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Parse error in pattern: f . g

i am a beginner, where is wrong?

   (f . g) x = f (g x)


class Functor f  where
    fmap :: (a -> b) -> f a -> f b

class Functor g  where
    fmap :: (a -> b) -> f a -> f b 

instance Functor F where
    fmap id = id 
    fmap (f . g)  = fmap f . fmap g
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3 Answers 3

up vote 9 down vote accepted

When you make an instance of Functor, you should prove the side condition that

fmap id = id 

and

fmap (f . g)  = fmap f . fmap g

(Technically the latter comes for free given the types involved and the former law, but it is still a good exercise.)

You can't do this just by saying

fmap id = id

but instead you use this as a reasoning tool -- once you have proven it.

That said, the code that you have written doesn't make sense for a number of reasons.

  (f . g) x = f (g x)

Since this is indented, I'm somewhat unclear if this is intended to be a definition for (.), but that is already included in the Prelude, so you need not define it again.

class Functor f  where
    fmap :: (a -> b) -> f a -> f b

This definition is also provided for you in the Prelude.

class Functor g  where
    fmap :: (a -> b) -> f a -> f b 

But then you define the class again, but here it has mangled the signature of fmap, which would have to be

    fmap :: (a -> b) -> g a -> g b

But as you have another definition of Functor right above (and the Prelude has still another, you couldn't get that to compile)

Finally, your

instance Functor F where
    fmap id = id 
    fmap (f . g)  = fmap f . fmap g

makes up a name F for a type that you want to make into an instance of Functor, and then tries to give the laws as an implementation, which isn't how it works.

Let us take an example of how it should work.

Consider a very simple functor:

data Pair a = Pair a a

instance Functor Pair where
   fmap f (Pair a b) = Pair (f a) (f b)

now, to prove fmap id = id, let us consider what fmap id and id do pointwise:

fmap id (Pair a b) = -- by definition
Pair (id a) (id b) = -- by beta reduction
Pair a (id b) = -- by beta reduction
Pair a b

id (Pair a b) = -- by definition
Pair a b

So, fmap id = id in this particular case.

Then you can check (though technically given the above, you don't have to) that fmap f . fmap g = fmap (f . g)

(fmap f . fmap g) (Pair a b) = -- definition of (.)
fmap f (fmap g (Pair a b)) = -- definition of fmap 
fmap f (Pair (g a) (g b)) = -- definition of fmap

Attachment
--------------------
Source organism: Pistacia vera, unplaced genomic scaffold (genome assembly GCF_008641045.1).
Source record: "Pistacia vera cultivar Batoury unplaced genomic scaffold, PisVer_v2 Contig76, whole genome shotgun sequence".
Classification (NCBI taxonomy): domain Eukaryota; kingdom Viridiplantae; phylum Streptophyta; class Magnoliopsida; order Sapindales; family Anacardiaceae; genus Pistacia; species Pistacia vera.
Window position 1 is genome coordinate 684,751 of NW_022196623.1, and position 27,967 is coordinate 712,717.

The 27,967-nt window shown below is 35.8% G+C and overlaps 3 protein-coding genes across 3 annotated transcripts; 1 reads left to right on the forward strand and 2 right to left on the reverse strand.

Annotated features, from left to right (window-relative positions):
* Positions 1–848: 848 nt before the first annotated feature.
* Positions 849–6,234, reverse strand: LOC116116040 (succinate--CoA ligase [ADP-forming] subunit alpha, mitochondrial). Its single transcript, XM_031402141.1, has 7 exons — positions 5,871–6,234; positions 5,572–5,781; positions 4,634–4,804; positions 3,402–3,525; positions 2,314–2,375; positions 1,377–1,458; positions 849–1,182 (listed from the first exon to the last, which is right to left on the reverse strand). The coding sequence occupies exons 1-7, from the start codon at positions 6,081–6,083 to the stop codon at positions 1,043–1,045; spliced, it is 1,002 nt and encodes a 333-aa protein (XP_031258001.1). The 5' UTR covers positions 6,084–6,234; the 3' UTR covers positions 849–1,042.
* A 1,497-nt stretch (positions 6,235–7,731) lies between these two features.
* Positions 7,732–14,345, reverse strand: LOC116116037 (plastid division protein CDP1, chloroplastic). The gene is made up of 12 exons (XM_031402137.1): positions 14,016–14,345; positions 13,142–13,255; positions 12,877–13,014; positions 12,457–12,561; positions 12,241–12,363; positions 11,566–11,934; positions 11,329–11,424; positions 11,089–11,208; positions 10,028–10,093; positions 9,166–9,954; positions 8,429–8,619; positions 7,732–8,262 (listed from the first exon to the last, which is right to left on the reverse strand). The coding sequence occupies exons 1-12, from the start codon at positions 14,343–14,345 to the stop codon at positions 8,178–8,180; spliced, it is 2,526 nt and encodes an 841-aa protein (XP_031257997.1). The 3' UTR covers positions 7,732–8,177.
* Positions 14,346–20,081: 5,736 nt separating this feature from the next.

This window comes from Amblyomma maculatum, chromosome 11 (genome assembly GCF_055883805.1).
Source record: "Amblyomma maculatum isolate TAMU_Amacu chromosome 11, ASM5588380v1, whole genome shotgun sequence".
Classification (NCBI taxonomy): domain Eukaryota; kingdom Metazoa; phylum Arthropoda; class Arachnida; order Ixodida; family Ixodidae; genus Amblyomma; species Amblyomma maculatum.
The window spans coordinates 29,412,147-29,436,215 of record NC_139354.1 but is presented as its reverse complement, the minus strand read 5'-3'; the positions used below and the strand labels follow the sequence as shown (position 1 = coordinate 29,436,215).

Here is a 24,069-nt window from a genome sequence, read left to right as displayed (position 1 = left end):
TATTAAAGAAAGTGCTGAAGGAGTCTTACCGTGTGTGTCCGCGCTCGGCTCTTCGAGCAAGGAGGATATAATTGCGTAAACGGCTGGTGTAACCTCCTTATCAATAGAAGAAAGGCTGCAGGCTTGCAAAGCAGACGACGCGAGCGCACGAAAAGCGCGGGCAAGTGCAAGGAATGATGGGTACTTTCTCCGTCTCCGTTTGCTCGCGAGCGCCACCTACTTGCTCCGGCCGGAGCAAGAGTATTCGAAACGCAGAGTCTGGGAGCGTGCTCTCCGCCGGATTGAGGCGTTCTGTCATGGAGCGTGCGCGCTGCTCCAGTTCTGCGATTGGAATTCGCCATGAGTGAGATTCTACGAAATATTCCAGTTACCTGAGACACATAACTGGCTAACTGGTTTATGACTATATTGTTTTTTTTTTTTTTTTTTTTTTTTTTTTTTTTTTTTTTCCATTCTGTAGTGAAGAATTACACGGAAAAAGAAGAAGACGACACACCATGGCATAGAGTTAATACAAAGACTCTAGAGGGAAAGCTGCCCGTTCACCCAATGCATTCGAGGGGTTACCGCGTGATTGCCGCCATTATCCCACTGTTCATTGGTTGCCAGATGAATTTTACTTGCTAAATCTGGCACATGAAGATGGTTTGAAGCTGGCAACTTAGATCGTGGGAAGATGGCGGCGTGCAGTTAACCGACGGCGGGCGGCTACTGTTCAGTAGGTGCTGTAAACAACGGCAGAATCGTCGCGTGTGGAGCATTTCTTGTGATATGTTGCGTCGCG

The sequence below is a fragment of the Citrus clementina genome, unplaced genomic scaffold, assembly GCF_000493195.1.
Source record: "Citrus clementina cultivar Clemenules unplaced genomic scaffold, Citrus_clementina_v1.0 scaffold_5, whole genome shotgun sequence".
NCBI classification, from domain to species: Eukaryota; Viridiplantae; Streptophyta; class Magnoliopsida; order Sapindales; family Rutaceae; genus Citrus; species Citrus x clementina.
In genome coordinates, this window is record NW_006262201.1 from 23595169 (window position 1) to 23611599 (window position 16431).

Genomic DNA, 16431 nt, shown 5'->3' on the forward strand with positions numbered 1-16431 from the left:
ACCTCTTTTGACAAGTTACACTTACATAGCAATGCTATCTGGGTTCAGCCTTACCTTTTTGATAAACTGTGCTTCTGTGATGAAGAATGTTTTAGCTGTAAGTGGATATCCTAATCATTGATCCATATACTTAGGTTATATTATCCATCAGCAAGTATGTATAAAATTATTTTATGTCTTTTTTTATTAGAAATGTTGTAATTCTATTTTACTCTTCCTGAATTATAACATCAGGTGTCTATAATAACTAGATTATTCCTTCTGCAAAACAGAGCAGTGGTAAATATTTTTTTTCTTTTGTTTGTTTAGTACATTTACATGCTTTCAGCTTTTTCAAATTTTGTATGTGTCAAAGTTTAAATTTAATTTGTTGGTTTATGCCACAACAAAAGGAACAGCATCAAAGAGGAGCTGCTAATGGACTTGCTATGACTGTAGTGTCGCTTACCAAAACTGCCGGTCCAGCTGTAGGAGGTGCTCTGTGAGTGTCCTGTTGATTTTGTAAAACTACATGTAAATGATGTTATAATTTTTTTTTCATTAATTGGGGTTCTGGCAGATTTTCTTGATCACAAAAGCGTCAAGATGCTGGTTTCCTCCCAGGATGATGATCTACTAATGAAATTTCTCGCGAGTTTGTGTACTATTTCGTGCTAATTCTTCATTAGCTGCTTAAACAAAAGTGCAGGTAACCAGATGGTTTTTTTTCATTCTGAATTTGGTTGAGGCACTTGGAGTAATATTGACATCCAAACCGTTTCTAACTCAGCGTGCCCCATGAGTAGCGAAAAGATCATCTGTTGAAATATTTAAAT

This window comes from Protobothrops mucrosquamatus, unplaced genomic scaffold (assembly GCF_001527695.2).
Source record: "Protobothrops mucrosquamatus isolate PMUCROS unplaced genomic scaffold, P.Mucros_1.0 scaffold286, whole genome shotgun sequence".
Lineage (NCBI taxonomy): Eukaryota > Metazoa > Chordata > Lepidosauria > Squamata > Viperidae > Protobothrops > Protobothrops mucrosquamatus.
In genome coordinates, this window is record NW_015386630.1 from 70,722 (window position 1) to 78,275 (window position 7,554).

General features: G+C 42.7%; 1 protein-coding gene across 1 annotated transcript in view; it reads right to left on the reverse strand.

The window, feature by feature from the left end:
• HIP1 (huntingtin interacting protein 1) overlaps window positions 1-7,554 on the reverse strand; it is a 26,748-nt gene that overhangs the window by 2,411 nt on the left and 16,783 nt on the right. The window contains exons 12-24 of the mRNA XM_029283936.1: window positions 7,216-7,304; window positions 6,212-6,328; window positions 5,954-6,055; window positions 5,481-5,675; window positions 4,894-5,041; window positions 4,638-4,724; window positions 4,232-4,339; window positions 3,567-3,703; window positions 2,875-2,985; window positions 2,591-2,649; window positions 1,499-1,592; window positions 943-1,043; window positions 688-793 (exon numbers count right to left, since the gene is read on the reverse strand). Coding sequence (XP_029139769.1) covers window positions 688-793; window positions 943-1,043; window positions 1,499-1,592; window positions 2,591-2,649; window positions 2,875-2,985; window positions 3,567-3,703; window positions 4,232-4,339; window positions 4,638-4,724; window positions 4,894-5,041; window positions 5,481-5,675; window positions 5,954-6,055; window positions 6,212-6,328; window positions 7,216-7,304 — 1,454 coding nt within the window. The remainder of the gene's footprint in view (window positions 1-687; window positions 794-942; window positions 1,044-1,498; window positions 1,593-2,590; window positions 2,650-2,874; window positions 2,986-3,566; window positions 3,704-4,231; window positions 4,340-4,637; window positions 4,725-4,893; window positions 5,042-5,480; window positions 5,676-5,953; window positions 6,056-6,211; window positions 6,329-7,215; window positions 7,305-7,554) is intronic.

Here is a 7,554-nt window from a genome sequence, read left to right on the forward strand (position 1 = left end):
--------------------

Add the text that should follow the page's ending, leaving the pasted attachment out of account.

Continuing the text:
Pair (f (g a)) (f (g b))

fmap (f . g) (Pair a b) = -- definition of fmap
Pair ((f . g) a) ((f . g) b) = -- definition of (.)
Pair (f (g a)) ((f . g) b) = -- definition of (.)
Pair (f (g a)) (f (g b))

so fmap f . fmap g = fmap (f . g)

Now, you can make function composition into a functor.

class Functor f where
    fmap :: (a -> b) -> f a -> f b

by partially applying the function arrow constructor.

Note that a -> b and (->) a b mean the same thing, so when we say

instance Functor ((->) e) where

the signature of fmap specializes to

    fmap {- for (->) e -} :: (a -> b) -> (->) e a -> (->) e b

which once you have flipped the arrows around looks like

    fmap {- for (->) e -} :: (a -> b) -> (e -> a) -> e -> b

but this is just the signature for function composition!

So

instance Functor ((->)e) where
    fmap f g x = f (g x)

is a perfectly reasonable definition, or even

instance Functor ((->)e) where
    fmap = (.)

and it actually shows up in Control.Monad.Instances.

So all you need to use it is

import Control.Monad.Instances

and you don't need to write any code to support this at all and you can use fmap as function composition as a special case, so for instance

fmap (+1) (*2) 3 = 
((+1) . (*2)) 3 =
((+1) ((*2) 3)) =
((+1) (3 * 2)) = 
3 * 2 + 1 =
7
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Since . is not a data constructor you cannot use it for pattern matching I believe. As far as I can tell there isn't an easy way to do what you're trying, although I'm pretty new to Haskell as well.

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can you give an example of correct writing –  Jo0o0 Apr 2 '11 at 7:46
    
@Super G: I don't think you can do it. –  cobbal Apr 2 '11 at 7:50
    
how to add a function composition to make f . g work? as above is an example i want to do. –  Jo0o0 Apr 2 '11 at 7:54
    
@Super what you seem to be looking at is something similar to hackage.haskell.org/packages/archive/base/latest/doc/html/… These laws are more of documentation than code, saying that Functors are expected to behave a certain way. –  cobbal Apr 2 '11 at 8:03
    
Thanks. I edit my question –  Jo0o0 Apr 2 '11 at 8:14

let is not used for top-level bindings, just do:

f . g = \x -> f (g x)

But the complaint, as cobbal said, is about fmap (f . g), which isn't valid. Actually, that whole class Functor F where is screwy. The class is already declared, now I think you want to make and instance:

instance Functor F where
    fmap SomeConstructorForF = ...
    fmap OtherConstructorForF = ...

etc.

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without let, will have <interactive>:1:8: parse error on input `=' –  Jo0o0 Apr 2 '11 at 8:36
2  
@Super G: You can't define classes or instances in GHCi. You'll get the syntax errors you are. You need to define them in a file, then :load that file in GHCi. Of course, you'll run into all kinds of other errors with that code, but that's your fundamental problem here. –  Carl Apr 2 '11 at 8:54
    
in file i put it at the top. however, Parse error in pattern: f . g, it seems that it do not use the line to do function composition –  Jo0o0 Apr 2 '11 at 9:07
    
Thanks. edit my question again. i really hope to do it. As i have other definition to try. –  Jo0o0 Apr 2 '11 at 9:54

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